Chapter 11. An Introduction to Linuxconf

Creating a New Account in Linuxconf

One of the most powerful tools you can use for system administration is Linuxconf. You can use Linuxconf for adding and manipulating accounts, monitoring system activities, controlling the way your system starts, and more.

Here, we'll create a user account with Linuxconf to serve as a brief introduction to the tool. For a more detailed look at the application's features -- including greater depth on working with accounts -- turn to its chapter in the system configuration section of the Official Red Hat Linux Reference Guide, on the Documentation CD.

Creating user accounts for yourself or others is a pretty simple process from Linuxconf, which allows you to tailor many aspects of the account.

Login as root to use Linuxconf. You can either login as root or become root in your user account. To accomplish the latter, open an Xterm and type su, then your root password.

Once you're root, type linuxconf to begin.

TipTo learn more

You can learn more about Linuxconf by visiting the utility's official website:

Figure 11-1. Finding the Users Accounts Entry in Linuxconf

We want to add an account, so scroll about a third of the way down the menu in the left panel, to the entry marked Users accounts. If the entry has a "+" next to it, go ahead and click on the "+".

TipHow to quit an Xterm window

Whenever you want to quit an Xterm window, all you've got to do is type exit at the prompt or, in some window managers, click on the X in the upper right corner of the window.

Now, the menu will expand to show entries in the Users accounts listing. The sub-entries will look like Figure 11-2.

Left-click with your mouse button on the User accounts entry, under Normal.

In the right panel, you'll now see a box of the current user accounts (as shown in Figure 11-2).

Figure 11-2. Users Accounts in Linuxconf

Toward the bottom of the right panel, click on the Add button, between the Quit and Help buttons.

Now, we'll see a dialog called User account creation. In here, we're going to fill in: Login name; Full name and group.

Make sure the button is indented next to the statement The account is enabled.

Next, type in a login name. It should be easy to remember (it's the password that should be complex, but more about that later …). Then, you can type in your full name.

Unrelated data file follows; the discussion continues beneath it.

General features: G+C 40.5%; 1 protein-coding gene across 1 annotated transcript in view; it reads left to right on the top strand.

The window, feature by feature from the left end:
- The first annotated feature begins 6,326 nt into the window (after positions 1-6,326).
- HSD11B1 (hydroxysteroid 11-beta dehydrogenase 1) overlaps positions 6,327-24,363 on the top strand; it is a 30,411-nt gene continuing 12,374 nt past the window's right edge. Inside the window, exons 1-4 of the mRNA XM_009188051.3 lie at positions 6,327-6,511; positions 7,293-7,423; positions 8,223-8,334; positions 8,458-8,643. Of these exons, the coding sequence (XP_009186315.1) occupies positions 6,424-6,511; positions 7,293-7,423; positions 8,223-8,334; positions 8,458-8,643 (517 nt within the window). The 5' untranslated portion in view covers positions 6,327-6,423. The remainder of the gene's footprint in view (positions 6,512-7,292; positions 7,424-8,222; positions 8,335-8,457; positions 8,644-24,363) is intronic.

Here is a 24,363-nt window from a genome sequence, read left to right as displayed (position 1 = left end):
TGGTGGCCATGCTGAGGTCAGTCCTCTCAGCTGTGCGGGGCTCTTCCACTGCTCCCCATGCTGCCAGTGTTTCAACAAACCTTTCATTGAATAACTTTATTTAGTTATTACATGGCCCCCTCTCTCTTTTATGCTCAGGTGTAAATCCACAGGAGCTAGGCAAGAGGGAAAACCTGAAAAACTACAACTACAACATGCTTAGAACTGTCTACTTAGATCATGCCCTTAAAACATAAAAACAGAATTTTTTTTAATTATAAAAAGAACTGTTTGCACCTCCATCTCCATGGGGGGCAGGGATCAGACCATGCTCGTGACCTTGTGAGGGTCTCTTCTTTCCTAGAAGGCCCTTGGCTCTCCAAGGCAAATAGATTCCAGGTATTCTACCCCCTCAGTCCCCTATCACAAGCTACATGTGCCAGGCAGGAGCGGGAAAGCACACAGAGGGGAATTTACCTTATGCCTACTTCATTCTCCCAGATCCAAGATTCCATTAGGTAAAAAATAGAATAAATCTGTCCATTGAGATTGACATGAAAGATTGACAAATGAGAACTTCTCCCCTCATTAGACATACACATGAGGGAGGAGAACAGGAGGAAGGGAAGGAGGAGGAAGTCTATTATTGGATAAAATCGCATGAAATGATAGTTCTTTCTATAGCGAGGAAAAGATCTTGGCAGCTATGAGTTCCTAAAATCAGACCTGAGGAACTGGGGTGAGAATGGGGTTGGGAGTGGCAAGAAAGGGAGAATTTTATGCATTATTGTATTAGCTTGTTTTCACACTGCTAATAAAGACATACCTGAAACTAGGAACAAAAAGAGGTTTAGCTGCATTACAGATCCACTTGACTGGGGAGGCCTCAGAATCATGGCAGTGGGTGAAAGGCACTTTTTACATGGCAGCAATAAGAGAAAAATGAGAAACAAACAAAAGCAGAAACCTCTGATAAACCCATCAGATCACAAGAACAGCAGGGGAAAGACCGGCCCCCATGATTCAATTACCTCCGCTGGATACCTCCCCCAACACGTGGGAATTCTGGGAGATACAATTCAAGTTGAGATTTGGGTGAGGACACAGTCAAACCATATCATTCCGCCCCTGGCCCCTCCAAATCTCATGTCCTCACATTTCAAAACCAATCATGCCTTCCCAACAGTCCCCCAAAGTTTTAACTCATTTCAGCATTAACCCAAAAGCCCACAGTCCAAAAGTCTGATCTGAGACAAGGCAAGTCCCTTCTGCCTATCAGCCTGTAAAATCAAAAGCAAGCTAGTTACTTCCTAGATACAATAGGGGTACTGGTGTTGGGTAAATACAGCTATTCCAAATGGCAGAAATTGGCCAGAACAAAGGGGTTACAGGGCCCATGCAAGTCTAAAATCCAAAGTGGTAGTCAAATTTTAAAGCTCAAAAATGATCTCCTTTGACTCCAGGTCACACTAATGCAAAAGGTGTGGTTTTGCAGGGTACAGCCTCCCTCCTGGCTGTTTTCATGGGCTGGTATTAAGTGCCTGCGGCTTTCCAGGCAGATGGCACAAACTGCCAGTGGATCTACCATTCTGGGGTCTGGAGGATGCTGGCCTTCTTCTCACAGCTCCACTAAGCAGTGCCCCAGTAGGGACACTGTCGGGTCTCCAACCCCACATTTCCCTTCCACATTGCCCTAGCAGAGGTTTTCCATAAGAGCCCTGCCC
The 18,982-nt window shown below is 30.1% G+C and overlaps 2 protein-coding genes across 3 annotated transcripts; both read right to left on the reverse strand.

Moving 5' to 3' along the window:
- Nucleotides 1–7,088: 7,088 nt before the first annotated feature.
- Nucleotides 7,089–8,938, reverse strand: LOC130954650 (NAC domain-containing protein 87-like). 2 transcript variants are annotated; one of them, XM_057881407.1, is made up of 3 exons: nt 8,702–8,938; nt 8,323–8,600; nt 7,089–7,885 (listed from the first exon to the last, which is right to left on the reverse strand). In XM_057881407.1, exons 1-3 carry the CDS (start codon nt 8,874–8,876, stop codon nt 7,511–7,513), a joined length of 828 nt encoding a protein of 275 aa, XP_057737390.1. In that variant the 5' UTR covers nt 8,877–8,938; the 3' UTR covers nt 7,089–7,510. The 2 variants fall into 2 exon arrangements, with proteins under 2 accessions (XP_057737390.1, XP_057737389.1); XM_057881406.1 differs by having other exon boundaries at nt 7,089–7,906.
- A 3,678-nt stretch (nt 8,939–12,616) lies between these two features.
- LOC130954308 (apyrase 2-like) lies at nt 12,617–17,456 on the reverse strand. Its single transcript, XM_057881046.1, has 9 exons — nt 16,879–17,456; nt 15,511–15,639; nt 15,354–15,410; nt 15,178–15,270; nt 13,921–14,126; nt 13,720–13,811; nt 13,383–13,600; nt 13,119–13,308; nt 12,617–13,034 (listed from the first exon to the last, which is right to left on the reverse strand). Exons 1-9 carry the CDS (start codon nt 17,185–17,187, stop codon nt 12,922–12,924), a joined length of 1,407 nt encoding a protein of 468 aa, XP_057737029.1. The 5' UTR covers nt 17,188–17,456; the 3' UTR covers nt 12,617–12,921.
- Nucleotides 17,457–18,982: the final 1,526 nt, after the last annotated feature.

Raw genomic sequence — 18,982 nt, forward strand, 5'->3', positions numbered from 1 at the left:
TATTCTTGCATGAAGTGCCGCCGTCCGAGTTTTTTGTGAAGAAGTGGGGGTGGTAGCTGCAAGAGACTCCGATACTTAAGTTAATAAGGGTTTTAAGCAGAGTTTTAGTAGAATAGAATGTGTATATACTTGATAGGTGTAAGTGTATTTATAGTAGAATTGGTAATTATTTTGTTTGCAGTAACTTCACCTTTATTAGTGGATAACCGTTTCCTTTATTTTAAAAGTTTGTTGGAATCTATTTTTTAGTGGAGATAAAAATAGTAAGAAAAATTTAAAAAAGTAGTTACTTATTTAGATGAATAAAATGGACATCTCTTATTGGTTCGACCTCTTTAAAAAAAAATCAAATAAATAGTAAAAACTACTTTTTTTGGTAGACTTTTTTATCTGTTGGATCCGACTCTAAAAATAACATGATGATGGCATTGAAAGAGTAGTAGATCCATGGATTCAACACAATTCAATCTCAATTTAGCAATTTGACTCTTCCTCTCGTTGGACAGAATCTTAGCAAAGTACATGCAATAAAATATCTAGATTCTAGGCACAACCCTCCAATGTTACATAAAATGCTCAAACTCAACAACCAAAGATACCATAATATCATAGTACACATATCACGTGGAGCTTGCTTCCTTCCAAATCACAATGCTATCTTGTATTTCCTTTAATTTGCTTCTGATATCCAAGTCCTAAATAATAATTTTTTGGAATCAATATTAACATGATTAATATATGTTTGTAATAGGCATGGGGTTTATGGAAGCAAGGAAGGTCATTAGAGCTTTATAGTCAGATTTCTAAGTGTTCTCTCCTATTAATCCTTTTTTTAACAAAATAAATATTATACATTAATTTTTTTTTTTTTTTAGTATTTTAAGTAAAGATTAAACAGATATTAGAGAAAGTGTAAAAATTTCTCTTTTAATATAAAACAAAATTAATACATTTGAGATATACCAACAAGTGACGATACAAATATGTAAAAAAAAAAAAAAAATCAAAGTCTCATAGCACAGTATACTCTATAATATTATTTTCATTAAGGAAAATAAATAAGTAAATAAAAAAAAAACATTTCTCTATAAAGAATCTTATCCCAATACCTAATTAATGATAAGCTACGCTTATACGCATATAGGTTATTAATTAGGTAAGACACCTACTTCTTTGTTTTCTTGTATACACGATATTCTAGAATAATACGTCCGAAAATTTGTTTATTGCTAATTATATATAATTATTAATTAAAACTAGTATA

Figure 11-3. Adding a User in Linuxconf

TipAccounts and groups

Everyone's account belongs to at least one group. Groups are used to determine file access permissions. The default group for your user account will be the login name you choose (for example, a group called newuser).

When you're finished, your entries should look like Figure 11-2.

Now, just click on the button marked Accept.

We're almost finished. Next, we've got to come up with a password.

Passwords are one of the best methods to safeguard against prying eyes or malicious behavior. If you use a secure password, which only you know, you've taken an important step towards keeping your system secure.

Figure 11-4. Creating a User Account Password in Linuxconf

For both your root and user account, your passwords should be unique and easy enough for you to remember. (Passwords can't protect very well if they're jotted down on a piece of paper and taped to the monitor!)

What's both unique and easy to remember? Sometimes, passwords which contain both numbers and letters. Here's an example:

One more thing: Passwords should be at least six characters in length -- upper and lowercase letters and/or numbers. (If you enabled MD5 Passwords during installation, your password can be up to 256 characters.)

Once you decide on a password you think you'll remember, type it in the box provided. You won't see the password, except in a series of asterisks (as shown in figure Figure 11-4).

Then, click on the Accept button.

You'll be asked to retype the password for verification. Again, you won't see your password as you type it.

When you've finished, you'll see the account listed in the accounts panel (see Figure 11-5 for an example).

That's all there is to it.

Figure 11-5. New User Account in Linuxconf

For additional security, you should change your passwords every now and then. From your user account, you can change your password by clicking on the account name, then clicking on the box marked Passwd at the bottom.

TipIs root's password secure?

Now that you've created your user account, you might want to reconsider whether your root account's password is secure enough. You can change this password easily, from within Linuxconf, by clicking on the Change root password item.

To learn more about how to modify your account or perform other account procedures, turn to the System Configuration chapter in the Official Red Hat Linux Reference Guide on the Documentation CD.